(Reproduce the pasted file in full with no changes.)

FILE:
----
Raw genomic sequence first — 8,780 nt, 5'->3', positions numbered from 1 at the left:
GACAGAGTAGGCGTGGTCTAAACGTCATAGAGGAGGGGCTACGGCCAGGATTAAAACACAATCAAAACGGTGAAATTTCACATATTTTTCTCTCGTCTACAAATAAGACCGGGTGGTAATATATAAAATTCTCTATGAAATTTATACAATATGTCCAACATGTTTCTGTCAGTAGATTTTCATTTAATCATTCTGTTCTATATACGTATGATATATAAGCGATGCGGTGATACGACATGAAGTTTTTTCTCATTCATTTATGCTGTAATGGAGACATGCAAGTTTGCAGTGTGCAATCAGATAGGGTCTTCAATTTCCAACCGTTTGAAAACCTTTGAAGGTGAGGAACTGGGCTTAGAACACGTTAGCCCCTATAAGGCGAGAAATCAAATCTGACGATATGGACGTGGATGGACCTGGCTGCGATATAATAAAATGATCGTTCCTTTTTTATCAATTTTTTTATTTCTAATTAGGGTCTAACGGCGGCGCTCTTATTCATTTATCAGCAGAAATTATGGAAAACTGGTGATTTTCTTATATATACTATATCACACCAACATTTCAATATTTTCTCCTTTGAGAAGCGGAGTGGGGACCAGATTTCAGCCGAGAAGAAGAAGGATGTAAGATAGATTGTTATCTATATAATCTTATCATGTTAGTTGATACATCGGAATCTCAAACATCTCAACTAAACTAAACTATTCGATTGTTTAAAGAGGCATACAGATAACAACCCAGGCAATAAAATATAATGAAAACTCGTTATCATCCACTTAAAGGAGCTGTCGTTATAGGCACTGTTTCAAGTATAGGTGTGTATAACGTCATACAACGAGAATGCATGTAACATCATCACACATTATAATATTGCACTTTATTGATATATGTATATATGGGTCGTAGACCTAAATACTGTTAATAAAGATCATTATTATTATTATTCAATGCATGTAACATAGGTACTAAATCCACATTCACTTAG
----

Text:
Raw genomic sequence first — 8,780 nt, 5'->3', positions numbered from 1 at the left:
GACAGAGTAGGCGTGGTCTAAACGTCATAGAGGAGGGGCTACGGCCAGGATTAAAACACAATCAAAACGGTGAAATTTCACATATTTTTCTCTCGTCTACAAATAAGACCGGGTGGTAATATATAAAATTCTCTATGAAATTTATACAATATGTCCAACATGTTTCTGTCAGTAGATTTTCATTTAATCATTCTGTTCTATATACGTATGATATATAAGCGATGCGGTGATACGACATGAAGTTTTTTCTCATTCATTTATGCTGTAATGGAGACATGCAAGTTTGCAGTGTGCAATCAGATAGGGTCTTCAATTTCCAACCGTTTGAAAACCTTTGAAGGTGAGGAACTGGGCTTAGAACACGTTAGCCCCTATAAGGCGAGAAATCAAATCTGACGATATGGACGTGGATGGACCTGGCTGCGATATAATAAAATGATCGTTCCTTTTTTATCAATTTTTTTATTTCTAATTAGGGTCTAACGGCGGCGCTCTTATTCATTTATCAGCAGAAATTATGGAAAACTGGTGATTTTCTTATATATACTATATCACACCAACATTTCAATATTTTCTCCTTTGAGAAGCGGAGTGGGGACCAGATTTCAGCCGAGAAGAAGAAGGATGTAAGATAGATTGTTATCTATATAATCTTATCATGTTAGTTGATACATCGGAATCTCAAACATCTCAACTAAACTAAACTATTCGATTGTTTAAAGAGGCATACAGATAACAACCCAGGCAATAAAATATAATGAAAACTCGTTATCATCCACTTAAAGGAGCTGTCGTTATAGGCACTGTTTCAAGTATAGGTGTGTATAACGTCATACAACGAGAATGCATGTAACATCATCACACATTATAATATTGCACTTTATTGATATATGTATATATGGGTCGTAGACCTAAATACTGTTAATAAAGATCATTATTATTATTATTCAATGCATGTAACATAGGTACTAAATCCACATTCACTTAG